Description

On January 22, 1973 the U.S. Supreme Court handed down the landmark decision in Roe v. Wade, recognizing that the Constitution protects an individual’s right to choose whether to have an abortion under the Fourteenth Amendment. In the decades following this decision, subsequent court cases as well as state and federal laws have eroded this constitutional right, rendering abortion inaccessible, unaffordable, and out of reach for millions of Americans.

Despite the fact that 7 in 10 Americans support the right to legal abortion, access to abortion services is limited by restrictions such as geography (90 percent of counties in the U.S. are without any abortion providers), mandatory waiting periods, biased counseling with medically inaccurate scare tactics, parental consent laws for minors, insurance coverage restrictions, and targeted regulation of abortion providers (TRAP) laws.

What's New

Going Beyond Roe to Honor its 49th Anniversary

January 24, 2022
Last Saturday, January 22nd, marked the 49th anniversary of the US Supreme Court's landmark Roe v. Wade decision. The Roe decision was revolutionary, as it protected a pregnant person's right to have an abortion, without excessive government restrictions. Now, we face a grim reality that Roe may not reach its 50 th anniversary. This spring, the Court will deliver its decision in Dobbs v. Jackson Women's Health Organization, the case that could functionally overturn Roe. If this happens, almost half the states in the US are poised to ban abortion entirely.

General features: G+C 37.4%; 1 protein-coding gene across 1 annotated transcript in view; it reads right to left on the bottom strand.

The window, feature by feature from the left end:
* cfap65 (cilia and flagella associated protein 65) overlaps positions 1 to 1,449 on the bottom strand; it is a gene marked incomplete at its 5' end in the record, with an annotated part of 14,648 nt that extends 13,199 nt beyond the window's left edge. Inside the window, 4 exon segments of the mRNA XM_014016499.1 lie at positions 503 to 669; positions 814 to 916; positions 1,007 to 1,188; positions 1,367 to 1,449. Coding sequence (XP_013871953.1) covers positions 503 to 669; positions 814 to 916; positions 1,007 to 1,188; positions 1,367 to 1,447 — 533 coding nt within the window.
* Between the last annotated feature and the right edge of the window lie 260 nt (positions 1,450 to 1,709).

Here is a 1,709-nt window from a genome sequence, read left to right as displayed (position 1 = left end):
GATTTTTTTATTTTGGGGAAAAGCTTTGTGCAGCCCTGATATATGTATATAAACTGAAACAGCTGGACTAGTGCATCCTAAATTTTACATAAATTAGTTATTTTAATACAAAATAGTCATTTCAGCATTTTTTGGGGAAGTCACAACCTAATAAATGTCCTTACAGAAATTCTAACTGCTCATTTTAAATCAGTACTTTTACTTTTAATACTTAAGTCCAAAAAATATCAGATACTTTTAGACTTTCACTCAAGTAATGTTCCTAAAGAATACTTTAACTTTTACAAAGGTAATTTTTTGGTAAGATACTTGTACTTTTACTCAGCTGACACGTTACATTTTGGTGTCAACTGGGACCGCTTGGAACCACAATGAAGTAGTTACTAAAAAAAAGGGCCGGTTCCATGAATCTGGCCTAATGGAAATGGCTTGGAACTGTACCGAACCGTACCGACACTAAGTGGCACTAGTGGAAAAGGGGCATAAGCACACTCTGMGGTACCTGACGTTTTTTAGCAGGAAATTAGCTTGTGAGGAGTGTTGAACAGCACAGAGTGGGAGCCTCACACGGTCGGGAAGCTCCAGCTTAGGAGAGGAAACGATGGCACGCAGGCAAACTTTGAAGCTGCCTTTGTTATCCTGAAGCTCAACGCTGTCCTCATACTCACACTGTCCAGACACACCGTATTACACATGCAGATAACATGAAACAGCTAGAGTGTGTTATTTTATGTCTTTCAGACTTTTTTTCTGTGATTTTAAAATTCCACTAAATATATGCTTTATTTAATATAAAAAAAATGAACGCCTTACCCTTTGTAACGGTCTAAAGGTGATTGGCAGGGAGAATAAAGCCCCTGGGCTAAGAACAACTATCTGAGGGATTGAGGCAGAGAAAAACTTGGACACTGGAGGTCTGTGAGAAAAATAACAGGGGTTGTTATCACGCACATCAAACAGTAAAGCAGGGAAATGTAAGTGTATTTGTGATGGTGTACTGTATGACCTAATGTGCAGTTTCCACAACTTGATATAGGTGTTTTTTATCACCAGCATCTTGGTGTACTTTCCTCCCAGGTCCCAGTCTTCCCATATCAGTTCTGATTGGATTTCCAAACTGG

Join us in Rallying to Defend Reproductive Rights on October 2nd

September 24, 2021
The right to abortion is meaningless if it is not accessible. On September 2, 2021, the Supreme Court voted 5-4 to uphold Texas’s anti-abortion legislation, the most restrictive in the country. This new law is a novel strategy to restrict abortion access by banning abortions after six weeks and giving people the power to sue abortion providers. In fact, private citizens are incentivized to sue, as anyone who successfully sues an abortion provider, or anyone suspected of helping someone access an abortion, is entitled to at least $10,000 plus their legal fees. Anti-abortion politicians in other states are eager and ready to follow suit, with Florida legislators already drafting their own bill.